Python is a dynamically-typed language. This has two important consequences: The compiler is unable to reject certain kinds of logical error at compile time which would be caught by a C++ compiler Because the types of some (even most) variables cannot be determined at compile time, operations on those variables must be implemented by dynamically ...


9

Programs which require real-time number crunching (such as digital audio workstations or video players) have what I call a "computational threshold." What that means is that the choice of programming language can matter when there is not enough hardware horsepower to satisfy the necessary computational load, if the language itself is consuming a substantial ...


1

It is notably an implementation issue, not a language one (however the typing is different in the languages). Pedantically, both Python & C++ are Turing-complete languages with a lot of bindings to external libraries, so every program you could write in Python could be rewritten in C++ and vice versa. On Linux, /usr/bin/python (a.k.a. cpython) is a ...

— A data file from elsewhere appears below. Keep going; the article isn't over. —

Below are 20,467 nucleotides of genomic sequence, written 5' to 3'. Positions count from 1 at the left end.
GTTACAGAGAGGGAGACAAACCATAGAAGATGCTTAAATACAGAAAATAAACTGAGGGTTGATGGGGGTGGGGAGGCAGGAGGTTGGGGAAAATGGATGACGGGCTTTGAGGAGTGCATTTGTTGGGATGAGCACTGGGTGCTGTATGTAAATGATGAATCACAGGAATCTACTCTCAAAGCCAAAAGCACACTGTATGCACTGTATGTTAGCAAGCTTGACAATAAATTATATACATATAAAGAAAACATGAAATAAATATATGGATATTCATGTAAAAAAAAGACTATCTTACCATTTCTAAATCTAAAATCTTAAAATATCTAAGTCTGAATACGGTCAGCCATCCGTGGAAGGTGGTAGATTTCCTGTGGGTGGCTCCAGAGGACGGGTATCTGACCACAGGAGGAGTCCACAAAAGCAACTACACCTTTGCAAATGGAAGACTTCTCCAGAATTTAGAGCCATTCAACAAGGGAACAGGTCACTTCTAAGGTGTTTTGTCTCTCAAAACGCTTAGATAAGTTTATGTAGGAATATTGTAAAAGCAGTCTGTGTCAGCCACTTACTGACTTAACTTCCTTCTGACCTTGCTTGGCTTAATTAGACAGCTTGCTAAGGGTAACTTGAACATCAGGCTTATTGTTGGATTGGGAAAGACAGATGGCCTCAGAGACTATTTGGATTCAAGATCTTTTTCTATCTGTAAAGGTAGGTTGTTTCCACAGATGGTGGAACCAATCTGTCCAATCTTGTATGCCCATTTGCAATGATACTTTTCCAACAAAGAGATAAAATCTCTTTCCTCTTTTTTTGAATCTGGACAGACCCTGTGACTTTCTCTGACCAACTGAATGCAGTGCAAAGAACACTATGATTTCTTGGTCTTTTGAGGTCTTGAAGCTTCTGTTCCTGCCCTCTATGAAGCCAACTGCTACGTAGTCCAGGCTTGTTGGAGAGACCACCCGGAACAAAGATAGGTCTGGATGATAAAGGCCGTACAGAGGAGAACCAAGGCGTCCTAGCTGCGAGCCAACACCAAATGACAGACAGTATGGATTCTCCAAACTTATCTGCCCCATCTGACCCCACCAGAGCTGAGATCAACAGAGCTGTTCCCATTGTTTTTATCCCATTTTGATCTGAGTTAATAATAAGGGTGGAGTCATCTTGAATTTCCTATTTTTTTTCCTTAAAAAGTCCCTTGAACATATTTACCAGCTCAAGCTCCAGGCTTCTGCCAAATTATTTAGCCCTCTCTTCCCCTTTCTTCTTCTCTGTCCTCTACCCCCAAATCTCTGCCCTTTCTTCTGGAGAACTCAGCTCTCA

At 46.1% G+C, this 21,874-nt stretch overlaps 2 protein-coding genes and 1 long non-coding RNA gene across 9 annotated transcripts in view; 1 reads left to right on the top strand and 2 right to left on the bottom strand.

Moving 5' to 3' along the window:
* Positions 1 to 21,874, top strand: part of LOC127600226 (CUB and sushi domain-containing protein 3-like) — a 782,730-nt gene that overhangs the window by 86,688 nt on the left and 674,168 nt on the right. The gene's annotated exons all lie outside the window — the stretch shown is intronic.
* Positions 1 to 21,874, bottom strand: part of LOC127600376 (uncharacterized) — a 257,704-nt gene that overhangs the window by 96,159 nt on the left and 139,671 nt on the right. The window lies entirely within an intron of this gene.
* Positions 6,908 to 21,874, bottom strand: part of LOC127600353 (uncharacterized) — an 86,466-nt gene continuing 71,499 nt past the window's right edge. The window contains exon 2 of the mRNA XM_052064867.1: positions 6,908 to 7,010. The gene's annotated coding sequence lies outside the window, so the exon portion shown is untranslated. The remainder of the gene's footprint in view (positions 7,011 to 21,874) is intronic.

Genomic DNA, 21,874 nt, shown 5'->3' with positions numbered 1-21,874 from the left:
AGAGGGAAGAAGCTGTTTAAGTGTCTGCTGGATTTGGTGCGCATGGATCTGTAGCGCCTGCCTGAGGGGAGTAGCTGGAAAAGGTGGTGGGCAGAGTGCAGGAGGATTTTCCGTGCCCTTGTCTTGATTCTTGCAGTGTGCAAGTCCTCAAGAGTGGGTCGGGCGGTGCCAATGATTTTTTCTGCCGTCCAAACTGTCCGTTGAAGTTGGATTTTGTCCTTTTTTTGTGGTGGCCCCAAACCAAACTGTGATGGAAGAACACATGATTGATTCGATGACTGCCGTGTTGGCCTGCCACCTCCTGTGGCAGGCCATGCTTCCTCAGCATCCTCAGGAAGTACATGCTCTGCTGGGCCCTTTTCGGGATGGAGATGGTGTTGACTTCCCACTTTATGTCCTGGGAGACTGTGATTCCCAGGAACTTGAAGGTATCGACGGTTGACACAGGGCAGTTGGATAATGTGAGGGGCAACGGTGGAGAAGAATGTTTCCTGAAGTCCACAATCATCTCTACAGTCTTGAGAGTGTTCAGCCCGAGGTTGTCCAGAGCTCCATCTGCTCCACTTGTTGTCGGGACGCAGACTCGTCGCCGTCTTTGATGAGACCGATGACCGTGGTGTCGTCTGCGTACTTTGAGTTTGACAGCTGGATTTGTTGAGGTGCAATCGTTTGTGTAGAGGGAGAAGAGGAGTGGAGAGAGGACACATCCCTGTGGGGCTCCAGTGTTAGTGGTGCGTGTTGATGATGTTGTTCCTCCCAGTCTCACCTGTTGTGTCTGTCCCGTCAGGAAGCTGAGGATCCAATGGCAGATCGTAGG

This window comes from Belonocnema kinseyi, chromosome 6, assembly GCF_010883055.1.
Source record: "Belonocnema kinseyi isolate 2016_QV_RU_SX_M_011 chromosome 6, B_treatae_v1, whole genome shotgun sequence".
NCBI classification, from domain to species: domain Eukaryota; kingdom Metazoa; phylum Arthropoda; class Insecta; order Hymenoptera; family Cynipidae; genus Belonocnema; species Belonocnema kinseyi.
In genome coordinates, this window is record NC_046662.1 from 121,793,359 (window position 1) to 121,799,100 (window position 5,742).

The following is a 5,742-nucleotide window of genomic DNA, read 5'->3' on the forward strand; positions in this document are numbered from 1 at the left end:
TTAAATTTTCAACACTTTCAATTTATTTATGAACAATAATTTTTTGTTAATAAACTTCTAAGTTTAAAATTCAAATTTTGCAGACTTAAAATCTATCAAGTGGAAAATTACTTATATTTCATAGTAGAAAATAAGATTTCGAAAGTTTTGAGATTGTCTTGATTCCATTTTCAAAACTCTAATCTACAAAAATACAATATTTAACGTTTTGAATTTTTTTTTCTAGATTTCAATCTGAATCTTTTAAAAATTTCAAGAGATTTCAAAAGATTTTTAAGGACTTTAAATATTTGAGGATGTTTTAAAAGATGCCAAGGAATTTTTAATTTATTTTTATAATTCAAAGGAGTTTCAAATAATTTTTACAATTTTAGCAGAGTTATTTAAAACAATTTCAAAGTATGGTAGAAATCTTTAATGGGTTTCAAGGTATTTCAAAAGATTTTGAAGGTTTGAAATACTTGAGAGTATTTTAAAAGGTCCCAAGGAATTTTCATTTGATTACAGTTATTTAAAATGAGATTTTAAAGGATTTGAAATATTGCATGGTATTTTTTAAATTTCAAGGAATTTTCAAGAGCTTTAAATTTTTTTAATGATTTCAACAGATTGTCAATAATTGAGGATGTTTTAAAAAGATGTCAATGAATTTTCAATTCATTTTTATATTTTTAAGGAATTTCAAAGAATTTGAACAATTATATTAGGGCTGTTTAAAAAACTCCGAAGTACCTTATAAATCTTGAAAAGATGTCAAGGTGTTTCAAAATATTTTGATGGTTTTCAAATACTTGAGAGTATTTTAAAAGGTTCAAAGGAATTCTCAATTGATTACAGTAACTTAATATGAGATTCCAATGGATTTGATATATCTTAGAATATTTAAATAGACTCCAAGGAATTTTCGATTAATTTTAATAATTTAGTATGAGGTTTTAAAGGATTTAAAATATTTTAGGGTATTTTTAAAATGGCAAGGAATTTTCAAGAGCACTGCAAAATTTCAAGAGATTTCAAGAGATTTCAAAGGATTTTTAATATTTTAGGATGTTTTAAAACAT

3

Generally, what is the preferred method for the problem described above, or which method is preferred in which cases? The prefered method looks like this: class Object { ... }; std::istream& operator>>(std::istream& in, Object& obj) { /* classic "in" operator*/ } Client code (1): Object o; if(std::cin >> o) { // do ...


3

Don't confuse "exception" with "rare" The main point of exceptions and exception handling is keeping different types of code apart: The code that provides the main functionality (the "happy path" code) Everything else: The code that handles all those 973 other cases where not everything has worked out wonderfully and precisely to your main ...


1

[Note: This question already has an accepted answer, and this answer only adds more arguments to it - but it is too long for a comment]. One such problem is deciding if a method should be part of the class or not. I have found a very good guideline offered by A. Stepanov on this question: He basically says that objects should be constructed from fully ...


4

It depends. If you need to calculate once, and use million times, then the answer is obvious: the first case wins. If you need to calculate every time, or quite often, then pick what you prefer. Your function doesn't read from a file, and has no slow operations, so it will not make a huge difference. Avoid premature optimization. When optimizing, it is ...


2

On the newMNumber create a unique_ptr and use the .get() method to return a raw pointer. Wouldn't this defeat the purpose of using smart pointers? No, no it would not. The point of using smart pointers is about controlling who deletes the object, not who observes the object. It's perfectly fine under the smart pointer paradigm to observe the ...